We've also been funded by the government to develop educational materials for schools on the issue of forced marriage. We're really keen that teachers, principals, school counselors know what to do if they become aware of a student in their class or school who has been forced into marriage or is in danger of a forced marriage. In terms of indicators, it might be if a student is suddenly performing poorly when they've been a good student, or if there's a lot of absenteeism, or awareness that an older sister has been forced into marriage, loss of concentration. Those can be indicators of other things, as well, but they are things that should raise red flags and have teachers and counselors try to work out what is behind this changing behavior.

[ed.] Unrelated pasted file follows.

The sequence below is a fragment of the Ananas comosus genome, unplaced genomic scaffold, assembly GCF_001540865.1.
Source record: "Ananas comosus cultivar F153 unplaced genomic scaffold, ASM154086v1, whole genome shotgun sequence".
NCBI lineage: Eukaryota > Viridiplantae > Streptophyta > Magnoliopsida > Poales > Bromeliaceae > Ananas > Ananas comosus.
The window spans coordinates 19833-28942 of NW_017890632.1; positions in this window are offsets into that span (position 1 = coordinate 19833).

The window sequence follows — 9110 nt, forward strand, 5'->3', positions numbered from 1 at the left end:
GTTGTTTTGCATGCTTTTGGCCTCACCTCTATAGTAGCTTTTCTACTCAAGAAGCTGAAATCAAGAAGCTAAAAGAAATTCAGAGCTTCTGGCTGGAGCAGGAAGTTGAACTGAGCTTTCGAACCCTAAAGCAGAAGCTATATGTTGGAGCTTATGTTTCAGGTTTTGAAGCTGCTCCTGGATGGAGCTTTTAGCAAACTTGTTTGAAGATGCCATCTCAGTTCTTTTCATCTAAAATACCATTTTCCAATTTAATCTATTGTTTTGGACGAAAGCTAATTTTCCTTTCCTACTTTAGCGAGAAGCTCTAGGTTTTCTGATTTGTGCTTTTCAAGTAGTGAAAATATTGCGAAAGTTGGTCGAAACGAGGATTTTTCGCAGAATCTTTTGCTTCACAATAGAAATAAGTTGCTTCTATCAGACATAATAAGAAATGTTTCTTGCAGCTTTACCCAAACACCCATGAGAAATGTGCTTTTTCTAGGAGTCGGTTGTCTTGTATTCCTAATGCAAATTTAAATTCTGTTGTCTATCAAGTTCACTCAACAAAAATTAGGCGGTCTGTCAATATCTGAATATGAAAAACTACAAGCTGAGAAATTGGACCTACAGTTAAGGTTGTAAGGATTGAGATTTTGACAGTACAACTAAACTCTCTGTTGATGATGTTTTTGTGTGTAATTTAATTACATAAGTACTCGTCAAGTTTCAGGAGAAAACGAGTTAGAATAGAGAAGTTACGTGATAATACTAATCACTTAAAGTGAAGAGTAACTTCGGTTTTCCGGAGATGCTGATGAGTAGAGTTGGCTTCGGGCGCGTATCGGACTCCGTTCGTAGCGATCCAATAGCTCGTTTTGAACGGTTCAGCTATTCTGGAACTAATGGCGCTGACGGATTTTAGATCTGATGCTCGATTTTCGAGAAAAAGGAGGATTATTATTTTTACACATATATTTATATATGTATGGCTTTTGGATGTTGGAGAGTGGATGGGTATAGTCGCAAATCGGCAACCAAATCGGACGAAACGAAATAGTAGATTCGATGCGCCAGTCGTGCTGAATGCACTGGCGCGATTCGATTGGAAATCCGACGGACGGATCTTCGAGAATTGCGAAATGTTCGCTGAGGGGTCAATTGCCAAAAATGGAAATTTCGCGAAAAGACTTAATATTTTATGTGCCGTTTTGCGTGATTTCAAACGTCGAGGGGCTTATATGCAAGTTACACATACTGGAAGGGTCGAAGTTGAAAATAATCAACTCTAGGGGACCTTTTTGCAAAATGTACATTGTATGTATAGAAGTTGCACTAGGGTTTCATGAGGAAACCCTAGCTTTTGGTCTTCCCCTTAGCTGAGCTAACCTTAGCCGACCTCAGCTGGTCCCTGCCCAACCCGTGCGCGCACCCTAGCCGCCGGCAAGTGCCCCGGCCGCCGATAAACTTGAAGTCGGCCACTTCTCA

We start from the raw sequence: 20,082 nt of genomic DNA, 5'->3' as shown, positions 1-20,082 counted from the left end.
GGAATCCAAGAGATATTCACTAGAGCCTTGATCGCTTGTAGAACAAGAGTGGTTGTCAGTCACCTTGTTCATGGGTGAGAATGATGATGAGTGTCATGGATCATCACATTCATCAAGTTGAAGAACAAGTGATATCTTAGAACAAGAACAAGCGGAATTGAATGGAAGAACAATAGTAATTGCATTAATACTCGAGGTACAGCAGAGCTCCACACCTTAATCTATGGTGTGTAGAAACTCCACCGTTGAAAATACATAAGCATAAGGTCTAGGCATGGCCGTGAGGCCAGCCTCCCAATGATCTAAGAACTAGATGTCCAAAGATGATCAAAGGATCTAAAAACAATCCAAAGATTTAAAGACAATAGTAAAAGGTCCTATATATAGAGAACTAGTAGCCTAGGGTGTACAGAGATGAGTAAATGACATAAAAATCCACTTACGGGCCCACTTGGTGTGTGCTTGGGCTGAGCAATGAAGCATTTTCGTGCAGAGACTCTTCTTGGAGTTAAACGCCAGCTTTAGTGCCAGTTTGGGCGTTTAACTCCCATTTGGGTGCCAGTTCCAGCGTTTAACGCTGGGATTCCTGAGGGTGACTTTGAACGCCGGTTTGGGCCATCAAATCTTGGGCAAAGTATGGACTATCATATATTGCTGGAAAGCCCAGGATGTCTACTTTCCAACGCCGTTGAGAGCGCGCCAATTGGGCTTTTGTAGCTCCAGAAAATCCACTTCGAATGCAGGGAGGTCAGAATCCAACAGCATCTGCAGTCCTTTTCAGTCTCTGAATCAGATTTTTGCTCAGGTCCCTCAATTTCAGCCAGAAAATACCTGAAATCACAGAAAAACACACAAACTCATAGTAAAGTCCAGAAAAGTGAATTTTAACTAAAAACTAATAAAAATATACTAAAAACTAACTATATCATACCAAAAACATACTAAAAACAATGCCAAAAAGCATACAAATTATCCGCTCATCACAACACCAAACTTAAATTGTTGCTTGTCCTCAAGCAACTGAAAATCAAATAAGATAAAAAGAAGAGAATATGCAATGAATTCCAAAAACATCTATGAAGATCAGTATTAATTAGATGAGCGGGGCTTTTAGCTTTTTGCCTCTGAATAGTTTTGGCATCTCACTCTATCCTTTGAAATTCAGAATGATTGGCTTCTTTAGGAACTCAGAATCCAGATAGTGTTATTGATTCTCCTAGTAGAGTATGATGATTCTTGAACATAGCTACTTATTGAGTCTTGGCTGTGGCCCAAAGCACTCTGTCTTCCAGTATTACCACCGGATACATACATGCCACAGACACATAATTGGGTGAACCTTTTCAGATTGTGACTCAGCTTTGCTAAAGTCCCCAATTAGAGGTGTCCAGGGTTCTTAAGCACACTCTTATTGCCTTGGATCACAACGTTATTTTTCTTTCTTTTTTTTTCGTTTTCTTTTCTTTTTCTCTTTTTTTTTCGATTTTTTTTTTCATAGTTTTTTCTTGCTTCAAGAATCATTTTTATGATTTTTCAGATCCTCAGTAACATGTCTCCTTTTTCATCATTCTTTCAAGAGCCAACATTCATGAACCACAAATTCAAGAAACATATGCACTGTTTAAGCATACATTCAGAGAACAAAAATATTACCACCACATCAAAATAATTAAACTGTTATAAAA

It's been around for a long time, but perhaps we didn't have the understanding or the name to put on the situation and bring it into the fore. Statistics have only been kept on it since about 2013, when it was added to the Australian criminal code, and it makes up one-third of our human trafficking cases.
Tell me about legal battles against trafficking.
We've been concerned recently that there have been raids on agricultural properties by federal police, and that people who don't have valid visas or passports with them are automatically assumed to be visa over-stayers and are put into immigration detention and deported. That concerns us because we believe there needs to be time taken to find out why they're in Australia without their visas. Have their visas been confiscated?